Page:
Hey everyone…this is Stacy Lee LMFT and Director of CICS…in this recording I am going to read a blog that was written by one of the therapists here, Michelle Joy.
you can either listen here, read it or both if you are an overachiever…
Rebuilding Trust After An Affair
Finding out about an affair is often met with shock, devastation, and the sense that the relationship was never what they thought it was, and can never be the same again. There is also uncertainty in the relationship: where do we go from here?
There are 3 directions that couples decide to go:
- Split up immediately
- Move forward as a couple without discussing the affair because it is too painful/overwhelming
- Have the difficult conversations which are designed to process the affair, how you got here, rebuilding trust, etc. The goal is to come out the other side a stronger, more evolved relationship, based on a foundation of growth.
For the sake of this article, I will discuss the 3rd direction, specifically the aspect of rebuilding trust.
Processing an affair is part of what is needed to rebuilt trust; yet this is not easy for either partner, for different reasons:
The partner who had the affair commonly feels guilt, shame, and anger / strong emotions from their partner. They often don’t know how to react to this anger or emotion in a way that is productive. Furthermore, their shame and guilt often gets in the way. This can lead to a feeling of impatience, “I have already apologized, how much longer is this going to go on? When can we start to move forward?” This dilemma can lead to them feeling helpless and begin avoiding conversations with their partner.
The partner who found out about the affair commonly feels on some level like it’s is their fault that the affair happened: “If only I was more ___ or less ___, my partner wouldn’t have strayed.” So in addition to feeling the pain of the betrayal, they feel the pain of not feeling good enough. The relationship is different, and they wonder “how could I have been such a fool and not seen the signs?” Now not only do they not trust their partner, they question trusting themselves as well. All of this can lead to withdrawal, and/or lots of anger directed at their partner.
It’s important to know that that if the couple works together, they can begin to process the affair and rebuild trust (when they are ready). Both partners play a role in doing this.
The partner who had the affair:
- Describe why you had the affair, without justifying it, and without blaming your partner. Get the help of a therapist for this. The scariest thing your partner can hear you say is that you don’t know why the affair happened, because then why wouldn’t it happen again? This will cause your partner to have constant anxiety. If you instead explain the part of you that made that choice and why, and why you won’t make that choice again in the future, it helps.
- Be consistently transparent from now on and going forward. Your partner is not listening to what you say, they are watching how consistently transparent you are because that communicates to them how serious you are and your level of commitment to the relationship.
- Anticipate sensitive life events: “Hey our anniversary is coming up – I know that’s a hard time of year for you.” “Tonight, I am going out with some coworkers, I know this brings up anxiety for you. Let’s talk about what I can do to help you feel more comfortable with this.” Etc. When you anticipate and express this sensitivity, your partner won’t feel as alone.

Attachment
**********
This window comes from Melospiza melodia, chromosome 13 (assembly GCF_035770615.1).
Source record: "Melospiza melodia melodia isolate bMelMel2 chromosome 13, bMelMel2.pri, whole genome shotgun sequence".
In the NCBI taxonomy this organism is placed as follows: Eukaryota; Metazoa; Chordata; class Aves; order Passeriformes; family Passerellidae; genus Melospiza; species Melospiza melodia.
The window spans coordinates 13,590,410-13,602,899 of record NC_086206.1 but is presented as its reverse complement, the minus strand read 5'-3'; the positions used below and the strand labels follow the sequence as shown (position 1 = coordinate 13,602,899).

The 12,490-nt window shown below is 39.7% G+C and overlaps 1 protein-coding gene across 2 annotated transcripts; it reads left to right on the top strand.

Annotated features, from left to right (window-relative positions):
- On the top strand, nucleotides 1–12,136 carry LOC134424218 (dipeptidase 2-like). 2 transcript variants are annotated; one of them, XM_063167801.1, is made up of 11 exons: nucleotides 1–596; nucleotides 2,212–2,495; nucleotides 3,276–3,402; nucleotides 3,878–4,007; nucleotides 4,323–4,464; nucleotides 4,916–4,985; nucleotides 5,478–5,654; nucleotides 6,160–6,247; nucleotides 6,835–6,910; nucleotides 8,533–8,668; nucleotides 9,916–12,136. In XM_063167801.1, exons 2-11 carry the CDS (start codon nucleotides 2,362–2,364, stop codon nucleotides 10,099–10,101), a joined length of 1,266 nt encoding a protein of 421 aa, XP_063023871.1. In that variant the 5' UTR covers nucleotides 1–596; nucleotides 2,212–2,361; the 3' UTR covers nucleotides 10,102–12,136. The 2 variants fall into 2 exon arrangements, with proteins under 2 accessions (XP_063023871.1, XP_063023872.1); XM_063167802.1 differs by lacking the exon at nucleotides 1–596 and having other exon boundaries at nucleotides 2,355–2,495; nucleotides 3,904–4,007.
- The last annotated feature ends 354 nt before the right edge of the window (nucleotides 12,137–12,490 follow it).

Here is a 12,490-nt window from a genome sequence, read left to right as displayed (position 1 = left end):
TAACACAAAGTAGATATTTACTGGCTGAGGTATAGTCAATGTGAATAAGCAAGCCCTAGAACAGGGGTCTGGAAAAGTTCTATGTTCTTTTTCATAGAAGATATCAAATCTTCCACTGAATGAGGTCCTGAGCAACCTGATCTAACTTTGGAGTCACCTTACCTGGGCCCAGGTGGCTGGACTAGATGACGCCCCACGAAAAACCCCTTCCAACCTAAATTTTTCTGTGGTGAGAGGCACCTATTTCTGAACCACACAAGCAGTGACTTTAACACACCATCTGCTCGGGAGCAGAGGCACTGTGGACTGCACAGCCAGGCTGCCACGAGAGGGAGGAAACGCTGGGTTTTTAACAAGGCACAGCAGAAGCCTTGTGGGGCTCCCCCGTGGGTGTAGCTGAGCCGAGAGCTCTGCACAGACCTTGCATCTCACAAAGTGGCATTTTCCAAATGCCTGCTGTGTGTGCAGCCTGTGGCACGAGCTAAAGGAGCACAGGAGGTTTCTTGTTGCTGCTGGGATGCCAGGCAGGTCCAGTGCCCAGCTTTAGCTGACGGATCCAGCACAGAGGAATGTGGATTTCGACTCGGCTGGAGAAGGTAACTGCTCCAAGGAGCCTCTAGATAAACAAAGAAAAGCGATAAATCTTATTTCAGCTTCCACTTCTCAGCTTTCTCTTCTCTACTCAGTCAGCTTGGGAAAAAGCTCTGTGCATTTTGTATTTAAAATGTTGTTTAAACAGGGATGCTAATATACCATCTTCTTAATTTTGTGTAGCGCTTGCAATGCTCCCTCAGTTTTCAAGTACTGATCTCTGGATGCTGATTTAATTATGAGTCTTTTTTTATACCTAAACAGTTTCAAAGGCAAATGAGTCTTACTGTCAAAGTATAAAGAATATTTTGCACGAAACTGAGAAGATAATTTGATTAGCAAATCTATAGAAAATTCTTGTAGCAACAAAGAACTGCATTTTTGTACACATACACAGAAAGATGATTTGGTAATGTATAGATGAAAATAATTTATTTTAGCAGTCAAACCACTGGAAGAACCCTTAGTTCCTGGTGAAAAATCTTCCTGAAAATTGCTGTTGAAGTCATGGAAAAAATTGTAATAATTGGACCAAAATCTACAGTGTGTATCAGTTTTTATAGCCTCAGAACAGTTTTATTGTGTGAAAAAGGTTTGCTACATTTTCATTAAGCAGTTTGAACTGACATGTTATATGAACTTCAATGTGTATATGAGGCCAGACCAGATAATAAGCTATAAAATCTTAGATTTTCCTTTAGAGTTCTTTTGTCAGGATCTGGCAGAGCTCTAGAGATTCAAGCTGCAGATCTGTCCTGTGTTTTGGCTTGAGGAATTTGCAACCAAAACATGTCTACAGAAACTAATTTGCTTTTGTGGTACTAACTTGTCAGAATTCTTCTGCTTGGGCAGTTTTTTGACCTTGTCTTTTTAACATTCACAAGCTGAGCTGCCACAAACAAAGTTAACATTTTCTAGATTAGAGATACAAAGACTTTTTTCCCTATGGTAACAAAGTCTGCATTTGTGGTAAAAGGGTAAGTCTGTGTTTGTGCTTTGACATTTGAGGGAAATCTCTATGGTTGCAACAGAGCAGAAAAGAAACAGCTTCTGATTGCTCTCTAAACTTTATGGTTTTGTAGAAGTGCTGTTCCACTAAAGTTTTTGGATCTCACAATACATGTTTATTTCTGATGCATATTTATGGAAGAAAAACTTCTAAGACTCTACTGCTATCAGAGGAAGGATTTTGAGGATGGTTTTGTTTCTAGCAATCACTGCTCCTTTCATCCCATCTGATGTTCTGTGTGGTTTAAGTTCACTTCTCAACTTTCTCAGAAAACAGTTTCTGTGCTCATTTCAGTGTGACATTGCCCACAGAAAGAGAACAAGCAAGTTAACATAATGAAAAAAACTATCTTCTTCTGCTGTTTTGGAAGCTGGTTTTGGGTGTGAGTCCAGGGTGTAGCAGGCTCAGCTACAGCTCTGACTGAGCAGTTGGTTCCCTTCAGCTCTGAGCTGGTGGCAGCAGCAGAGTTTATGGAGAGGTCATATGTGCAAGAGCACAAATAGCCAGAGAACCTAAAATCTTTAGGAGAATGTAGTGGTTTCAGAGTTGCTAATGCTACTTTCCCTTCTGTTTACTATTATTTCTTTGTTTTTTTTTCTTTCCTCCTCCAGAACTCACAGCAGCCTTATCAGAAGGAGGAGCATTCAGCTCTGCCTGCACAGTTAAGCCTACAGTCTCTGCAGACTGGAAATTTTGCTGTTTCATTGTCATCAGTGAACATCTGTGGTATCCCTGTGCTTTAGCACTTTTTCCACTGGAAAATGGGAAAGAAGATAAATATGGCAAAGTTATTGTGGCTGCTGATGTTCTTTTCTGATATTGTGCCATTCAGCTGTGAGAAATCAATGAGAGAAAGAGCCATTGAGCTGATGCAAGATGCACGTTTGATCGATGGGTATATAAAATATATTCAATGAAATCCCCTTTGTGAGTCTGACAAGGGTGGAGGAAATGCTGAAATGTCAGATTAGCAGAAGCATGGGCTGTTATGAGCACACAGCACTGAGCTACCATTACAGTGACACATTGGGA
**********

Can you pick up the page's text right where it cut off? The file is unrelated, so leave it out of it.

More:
- A willingness to listen, soothe and validate your partner’s feelings. Let them know you understand how they feel, that how they feel makes sense and that you would feel the same way in their shoes. This takes a capacity to extend yourself to your partners reality apart from your shame and guilt, and to know that every time you do that, it’s helping to rebuilt trust.
The partner who found out about the affair:
- Tell your partner when you have thoughts / anxiety swirling around in your head about the affair, verses acting it out indirectly. It can help for your partner to validate you, hear you and respond to you.
- It can feel so isolating when going to an event with your mutual family or friends, but no one knows about the affair. Tell your partner when you are anxious about going to an event. Let them know what they can do to support you whether it’s leaving early, or having an agreed behavior between the 2 of you that you can do to let your partner know that you feel overwhelmed, etc. at the event.
- You are angry, and understandably so. When you talk with your partner though, see if you can get beneath the anger and tell your partner about the betrayal, hurt, fear, and other emotions that you are feeling instead of just the anger. It will help you process better.
- If you are suspicious of your partner’s behavior, try not to come at them with convictions and accusations – see if you can instead ask them clarifying questions.
Rebuilding trust after an affair is a process that gets strengthened over time. Trust is not freely given, it is earned. It’s normal to have good days, and bad days – it may feel like a roller coaster. This is normal. Your feelings are normal.
I hope this article offers some big picture steps for each of you during this difficult time. If you find you need guidance to navigate your way through contact us for a free consultation to hear how we can help.
Michelle Wangler Joy, MFT, has been employed at The Couples Institute in Menlo Park, CA, since 2002, and is currently a therapist on staff. She trains with relationship experts Ellyn Bader, Ph.D and Peter Pearson, Ph.D to deliver state of the art tools for couples. Michelle provides both couples and individual counseling, teaches communication workshops, and conducts training seminars both locally and nationally for therapists on how to help more couples.